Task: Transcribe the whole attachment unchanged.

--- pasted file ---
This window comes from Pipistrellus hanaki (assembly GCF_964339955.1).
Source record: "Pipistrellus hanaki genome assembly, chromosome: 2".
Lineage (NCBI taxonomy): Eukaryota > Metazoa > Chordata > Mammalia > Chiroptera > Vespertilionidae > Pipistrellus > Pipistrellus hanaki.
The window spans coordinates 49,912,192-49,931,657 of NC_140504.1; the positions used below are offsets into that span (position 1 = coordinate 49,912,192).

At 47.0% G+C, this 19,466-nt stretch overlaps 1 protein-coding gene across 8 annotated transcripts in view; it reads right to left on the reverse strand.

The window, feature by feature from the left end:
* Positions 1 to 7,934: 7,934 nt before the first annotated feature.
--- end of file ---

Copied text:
This window comes from Pipistrellus hanaki (assembly GCF_964339955.1).
Source record: "Pipistrellus hanaki genome assembly, chromosome: 2".
Lineage (NCBI taxonomy): Eukaryota > Metazoa > Chordata > Mammalia > Chiroptera > Vespertilionidae > Pipistrellus > Pipistrellus hanaki.
The window spans coordinates 49,912,192-49,931,657 of NC_140504.1; the positions used below are offsets into that span (position 1 = coordinate 49,912,192).

At 47.0% G+C, this 19,466-nt stretch overlaps 1 protein-coding gene across 8 annotated transcripts in view; it reads right to left on the reverse strand.

The window, feature by feature from the left end:
* Positions 1 to 7,934: 7,934 nt before the first annotated feature.